In a statement posted on their website , the agency states they “reviewed” the complaints and clinical trial documents.

They acknowledge some of the complaints are symptoms included in the Essure labeling, and some that are not.

The FDA states, at this point, its “found no evidence” of “more widespread complications” about Essure and said nothing about it’s status as a defective medical device.

Essure: Doctor files death report

Since 2004, almost 850 women and doctors have filed Adverse Event Reports with the Food and Drug Administration (FDA) about Essure birth control.

They detail extreme symptoms – from women experiencing excess bleeding, rashes and bloating to women who were forced to have their reproductive organs removed.

     *See Original Investigation

Now, the ABC15 Investigators found a new Adverse Event Report filed with the FDA just weeks ago regarding Essure. It details a woman’s death after she was admitted to the hospital for abdominal pain. She had the Essure coils implanted this year, but it has not been determined what caused her death.


Amanda Holt saw a lot of positives when she decided to get Essure as a permanent form of birth control.

“I have three children. I work at lightning speed. And when someone told me that I can go in and get this procedure done and then go back to work that afternoon or the next morning, I’m like, ‘Absolutely! Sign me up!’” she said.

For Katie Reader, Essure sounded like a great idea. “I wanted the latest and greatest,” she said.

Essure Birth Control Device Blamed for Years of Pain

Some women who have a permanent birth control device called Essure say it has ravaged their reproductive systems, leaving them with scars, pain and years of unexplained symptoms.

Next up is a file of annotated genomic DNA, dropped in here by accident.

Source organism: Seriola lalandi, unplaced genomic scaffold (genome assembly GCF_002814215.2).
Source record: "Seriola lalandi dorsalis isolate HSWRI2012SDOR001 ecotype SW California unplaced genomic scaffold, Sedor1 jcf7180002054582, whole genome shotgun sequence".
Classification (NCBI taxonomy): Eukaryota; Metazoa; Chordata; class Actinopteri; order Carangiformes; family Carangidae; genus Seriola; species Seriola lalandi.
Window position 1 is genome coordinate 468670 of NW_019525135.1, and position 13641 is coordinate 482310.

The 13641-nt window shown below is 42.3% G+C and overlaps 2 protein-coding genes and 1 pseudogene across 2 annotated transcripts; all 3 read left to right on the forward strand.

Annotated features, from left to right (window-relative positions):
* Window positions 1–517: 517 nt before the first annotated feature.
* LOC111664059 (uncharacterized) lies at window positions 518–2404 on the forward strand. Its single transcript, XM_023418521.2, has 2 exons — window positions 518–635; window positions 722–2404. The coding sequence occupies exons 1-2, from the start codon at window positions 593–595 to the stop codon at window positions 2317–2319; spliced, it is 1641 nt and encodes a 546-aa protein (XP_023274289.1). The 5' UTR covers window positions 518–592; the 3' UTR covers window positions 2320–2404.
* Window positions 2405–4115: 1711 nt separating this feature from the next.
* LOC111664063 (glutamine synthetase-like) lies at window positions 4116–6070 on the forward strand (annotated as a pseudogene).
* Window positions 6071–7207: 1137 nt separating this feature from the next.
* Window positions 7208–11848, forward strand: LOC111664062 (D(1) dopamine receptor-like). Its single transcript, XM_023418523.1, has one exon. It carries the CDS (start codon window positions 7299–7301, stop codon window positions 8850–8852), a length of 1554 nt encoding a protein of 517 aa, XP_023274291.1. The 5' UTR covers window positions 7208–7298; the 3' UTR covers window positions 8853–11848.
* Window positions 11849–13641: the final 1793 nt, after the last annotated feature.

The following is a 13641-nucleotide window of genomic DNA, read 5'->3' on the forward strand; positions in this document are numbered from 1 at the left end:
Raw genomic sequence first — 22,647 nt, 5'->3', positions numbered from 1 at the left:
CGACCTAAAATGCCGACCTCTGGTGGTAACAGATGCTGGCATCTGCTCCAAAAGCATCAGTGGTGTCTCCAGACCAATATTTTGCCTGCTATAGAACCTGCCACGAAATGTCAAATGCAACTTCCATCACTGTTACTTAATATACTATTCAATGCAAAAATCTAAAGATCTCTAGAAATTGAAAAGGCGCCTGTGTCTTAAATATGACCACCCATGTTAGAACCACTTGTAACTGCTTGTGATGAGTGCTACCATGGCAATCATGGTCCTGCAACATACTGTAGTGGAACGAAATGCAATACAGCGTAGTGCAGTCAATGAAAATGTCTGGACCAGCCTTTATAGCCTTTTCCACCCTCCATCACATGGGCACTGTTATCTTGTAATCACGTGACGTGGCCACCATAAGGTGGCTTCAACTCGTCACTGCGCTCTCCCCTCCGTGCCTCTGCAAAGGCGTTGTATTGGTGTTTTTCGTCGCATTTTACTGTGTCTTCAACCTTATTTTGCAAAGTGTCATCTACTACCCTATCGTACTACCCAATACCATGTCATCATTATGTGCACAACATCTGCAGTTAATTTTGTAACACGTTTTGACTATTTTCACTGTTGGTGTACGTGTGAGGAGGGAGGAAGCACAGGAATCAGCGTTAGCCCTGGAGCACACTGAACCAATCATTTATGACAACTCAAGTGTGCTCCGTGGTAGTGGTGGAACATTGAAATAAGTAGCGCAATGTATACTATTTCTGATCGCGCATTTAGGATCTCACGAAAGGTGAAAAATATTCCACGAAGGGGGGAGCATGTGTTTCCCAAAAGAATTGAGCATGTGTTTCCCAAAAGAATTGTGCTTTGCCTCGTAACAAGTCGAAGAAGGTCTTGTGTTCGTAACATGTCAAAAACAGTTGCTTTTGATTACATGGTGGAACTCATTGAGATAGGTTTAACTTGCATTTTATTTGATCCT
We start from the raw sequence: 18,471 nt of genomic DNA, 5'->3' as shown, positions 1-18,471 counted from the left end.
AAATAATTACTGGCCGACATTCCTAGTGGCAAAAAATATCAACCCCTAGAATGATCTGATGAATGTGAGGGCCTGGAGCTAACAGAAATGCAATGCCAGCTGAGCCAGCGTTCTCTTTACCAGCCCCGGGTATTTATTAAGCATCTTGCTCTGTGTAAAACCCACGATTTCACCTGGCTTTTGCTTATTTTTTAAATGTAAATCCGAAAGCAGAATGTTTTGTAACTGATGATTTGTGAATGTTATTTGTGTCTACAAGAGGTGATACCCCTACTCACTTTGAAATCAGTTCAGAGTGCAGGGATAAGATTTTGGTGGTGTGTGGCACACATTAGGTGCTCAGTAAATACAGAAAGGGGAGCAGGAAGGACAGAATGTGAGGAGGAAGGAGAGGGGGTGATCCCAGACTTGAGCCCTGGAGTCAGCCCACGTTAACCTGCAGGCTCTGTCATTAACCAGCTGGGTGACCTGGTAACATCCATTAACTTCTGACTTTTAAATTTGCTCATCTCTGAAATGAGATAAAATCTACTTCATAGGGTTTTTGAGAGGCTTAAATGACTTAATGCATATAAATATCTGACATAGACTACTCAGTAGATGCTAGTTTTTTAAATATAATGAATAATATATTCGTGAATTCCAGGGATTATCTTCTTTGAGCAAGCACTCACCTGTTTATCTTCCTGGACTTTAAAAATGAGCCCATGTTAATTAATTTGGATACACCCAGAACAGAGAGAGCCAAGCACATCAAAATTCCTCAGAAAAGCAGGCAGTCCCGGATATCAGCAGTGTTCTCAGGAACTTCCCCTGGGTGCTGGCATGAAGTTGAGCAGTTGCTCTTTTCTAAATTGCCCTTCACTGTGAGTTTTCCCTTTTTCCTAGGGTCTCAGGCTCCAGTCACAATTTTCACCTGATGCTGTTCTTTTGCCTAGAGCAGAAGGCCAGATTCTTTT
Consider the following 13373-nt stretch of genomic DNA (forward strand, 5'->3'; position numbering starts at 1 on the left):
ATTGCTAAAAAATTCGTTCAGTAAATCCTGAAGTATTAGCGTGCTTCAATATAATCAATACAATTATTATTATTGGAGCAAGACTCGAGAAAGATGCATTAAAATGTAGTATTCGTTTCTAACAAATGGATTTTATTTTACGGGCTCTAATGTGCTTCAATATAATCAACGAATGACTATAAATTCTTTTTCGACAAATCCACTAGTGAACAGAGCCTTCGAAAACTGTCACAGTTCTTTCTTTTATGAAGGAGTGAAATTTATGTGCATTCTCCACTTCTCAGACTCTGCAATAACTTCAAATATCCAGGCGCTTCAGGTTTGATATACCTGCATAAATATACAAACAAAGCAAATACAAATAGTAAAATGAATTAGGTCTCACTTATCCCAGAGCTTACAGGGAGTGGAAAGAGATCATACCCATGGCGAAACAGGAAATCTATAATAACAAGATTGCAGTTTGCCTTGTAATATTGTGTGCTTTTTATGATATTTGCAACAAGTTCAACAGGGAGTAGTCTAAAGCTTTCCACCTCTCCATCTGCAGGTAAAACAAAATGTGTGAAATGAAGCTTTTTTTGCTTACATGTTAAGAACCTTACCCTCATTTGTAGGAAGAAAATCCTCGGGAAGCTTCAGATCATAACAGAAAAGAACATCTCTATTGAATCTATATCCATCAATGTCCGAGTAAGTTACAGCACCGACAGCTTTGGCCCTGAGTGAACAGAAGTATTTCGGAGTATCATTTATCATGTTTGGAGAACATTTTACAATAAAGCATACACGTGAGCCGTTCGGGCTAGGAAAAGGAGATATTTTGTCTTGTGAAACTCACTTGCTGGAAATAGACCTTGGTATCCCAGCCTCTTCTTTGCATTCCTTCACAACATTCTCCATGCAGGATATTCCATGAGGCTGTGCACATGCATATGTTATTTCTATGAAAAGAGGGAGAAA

The Essure system consists of a pair of metal coils designed to be implanted in a woman’s fallopian tubes. After several months, scar tissue that naturally builds up around the coils creates a permanent barrier to sperm, preventing pregnancy by a method similar to an intrauterine device, commonly called an IUD.

The problem, according to those who complain about Essure, is that the coils can cause pain, irritation, and much worse, long after they are implanted. However, there have been few complications reported to the Food and Drug Administration.

Seven women from New York, Boston and Baltimore described complications after their Essure procedures. Some cried as they recalled years of symptoms that they did not initially connect to the coils.

“One of the coils migrated. It pierced my fallopian tube, my ureter and my bowel,” said Tina Carey, who had the Essure procedure in 2008. In addition to pain associated with the punctured organs, Carey said her symptoms include hives, kidney pain, urinary tract infections and gastrointestinal problems.

Kimberly Hock, who also had the Essure procedure, decided to have a full hysterectomy two years later, to eliminate the constant discomfort. Several other Essure patients are opting for full removal of their uteruses as well.

“My body was giving out,” Hock said. “I would have migraines at least four days a week.”

Hock believes Essure is also responsible for severe mood swings she experienced while the metal coils were blocking her fallopian tubes. She says all the symptoms went away after the hysterectomy.